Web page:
De­sai’s close re­la­tion­ship with the Kean fam­ily, es­pe­cially wife Mar­garet, was then dredged up by Hyn­d­burn MP Gra­ham Jones as the rea­son be­hind her dis­mis­sive at­ti­tude to­wards such a stark warn­ing of things to come. This just added to the echoes of the fam­ily’s com­plete lack of foot­ball ex­per­tise, re­flected in a string of clearly ill- ad­vised de­ci­sions. Sack­ing man­ager Sam Al­lardyce, who had led the club to a 10th- place fin­ish in the 2009- 2010 sea­son, at a time when the team was in 13th place in the Premier League back in De­cem­ber 2010, is con­sid­ered the first big blun­der by the new own­ers. They then re­placed him with Kean, who has strug­gled to win the re­spect and sup­port of Black­burn Rovers fans ever since.

Kean, how­ever, in­sists the team is fully be­hind him and that his re­la­tion­ship with the own­ers is ex­tremely pro­fes­sional and above board. “She ( De­sai) watches ev­ery game. You’re ask­ing me, do they know any­thing about foot­ball? Yes they do. I’ve had sup­port from the own­ers ev­ery day,” he stressed, fol­low­ing the con­tro­versy sur­round­ing Hunt’s leaked email which has failed to elicit a re­sponse from De­sai so far.

IN­DIA TO­DAY’S re­peated at­tempts to con­tact her have also been met with a wall of si­lence.

Mean­while, calls for Venky’s to grace­fully sell its stake in the team reached a crescendo, forc­ing com­pany di­rec­tor and footie fan Balaji Rao to cat­e­gor­i­cally deny any such plans. “Me, my brother Venkatesh and my sis­ter ( De­sai), our en­tire fam­ily, have fallen in love with the club. We can­not sell it,” he said. But it is doubt­ful that love will be enough in this case, as ma­jor fi­nan­cial con­straints come into play even­tu­ally. The fam­ily, which strongly be­lieves in the po­ten­tial of foot­ball to ri­val cricket as a sport in In­dia over the next five years, did come onto the pitch with a hefty wal­let. They re­port­edly paid off £ 10 mil­lion ( Rs 85 crore) of club debt when they took over and a fur­ther £ 5 mil­lion ( Rs 42.5 crore) in­ter­est- free loan was paid soon af­ter. Over­all, they are be­lieved to have in­jected around £ 25 mil­lion ( Rs 212 crore) on top of the fig­ure they paid to buy the club. But this failed to pre­vent the down­ward spi­ral and exit of se­nior play­ers, a trend likely to carry on fol­low­ing the club’s re­cent rel­e­ga­tion.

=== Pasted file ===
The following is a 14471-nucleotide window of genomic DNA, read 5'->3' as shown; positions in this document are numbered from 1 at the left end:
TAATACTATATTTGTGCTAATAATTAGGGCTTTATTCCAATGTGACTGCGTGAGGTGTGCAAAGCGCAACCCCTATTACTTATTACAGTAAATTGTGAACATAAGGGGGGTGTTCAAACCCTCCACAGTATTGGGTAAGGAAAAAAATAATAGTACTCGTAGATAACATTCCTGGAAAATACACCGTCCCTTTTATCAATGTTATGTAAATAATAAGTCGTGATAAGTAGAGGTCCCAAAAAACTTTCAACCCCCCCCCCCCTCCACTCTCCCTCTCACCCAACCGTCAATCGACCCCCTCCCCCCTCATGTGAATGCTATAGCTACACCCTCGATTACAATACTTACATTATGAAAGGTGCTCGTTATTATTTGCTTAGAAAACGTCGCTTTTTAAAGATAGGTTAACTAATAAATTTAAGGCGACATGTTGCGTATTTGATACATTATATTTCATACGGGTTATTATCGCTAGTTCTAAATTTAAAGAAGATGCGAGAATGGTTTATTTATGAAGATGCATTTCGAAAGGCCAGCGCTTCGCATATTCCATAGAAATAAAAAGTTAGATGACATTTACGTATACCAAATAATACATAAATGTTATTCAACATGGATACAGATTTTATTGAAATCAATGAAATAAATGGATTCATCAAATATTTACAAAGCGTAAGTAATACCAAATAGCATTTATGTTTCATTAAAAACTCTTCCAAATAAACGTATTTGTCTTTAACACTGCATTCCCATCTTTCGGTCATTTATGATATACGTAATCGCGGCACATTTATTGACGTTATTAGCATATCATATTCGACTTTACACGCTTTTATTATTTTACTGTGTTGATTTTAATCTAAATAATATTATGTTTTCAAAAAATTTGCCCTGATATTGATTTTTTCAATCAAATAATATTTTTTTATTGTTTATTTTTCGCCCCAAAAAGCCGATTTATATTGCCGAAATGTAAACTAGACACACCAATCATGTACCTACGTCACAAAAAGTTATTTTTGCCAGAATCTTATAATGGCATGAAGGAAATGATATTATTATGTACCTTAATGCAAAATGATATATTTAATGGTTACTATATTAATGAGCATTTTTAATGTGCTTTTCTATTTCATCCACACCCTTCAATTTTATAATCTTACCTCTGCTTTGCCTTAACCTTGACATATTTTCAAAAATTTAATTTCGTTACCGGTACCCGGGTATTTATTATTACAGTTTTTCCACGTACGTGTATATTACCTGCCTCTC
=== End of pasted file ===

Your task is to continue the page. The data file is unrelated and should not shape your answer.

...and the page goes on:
The VH Group tried to cash in with a high- pro­file tour of the Rovers to play Pune XI in Mum­bai in Oc­to­ber 2011 on the back of a con­tro­ver­sial advertise- ment show­ing the play­ers tuck­ing into juicy Venky’s chicken in the dress­ing room. The ad­ver­tise­ment not only fur­ther di­vided opin­ion among club fans but play­ers as well.

With Venky’s In­dia’s third quar­ter net profit plung­ing 81 per cent yearon- year to Rs 2.93 crore, it is un­likely that the Rovers own­ers will be in a po­si­tion to plough in the kind of ex­tra cash that the club des­per­ately needs fol­low­ing the added fi­nan­cial im­pli­ca­tions of rel­e­ga­tion. They al­ready have a dan­ger­ously high wages- to- turnover ra­tio of around 86 per cent and their Sky tele­vi­sion money, an­nu­ally worth at least £ 35 mil­lion, will also be dec­i­mated. The club’s av­er­age at­ten­dance also went down 11 per cent this sea­son, from 24,999 to 22,332.

Given this sce­nario, the only el­e­ment likely to grow is the protests led by the club’s diehard fans. On May 15, nearly 4,500 Rovers fans signed and emailed a ‘ Kean Out’ pe­ti­tion di­rectly to De­sai in time for cru­cial talks be­tween her and the man­age­ment in In­dia. Co- owner Venkatesh Rao ad­mits: “It’s how they ( the fans) feel and nat­u­rally they are go­ing to do that ( protest). We need to come out of this sit­u­a­tion and the fans have ev­ery right to do what they want.”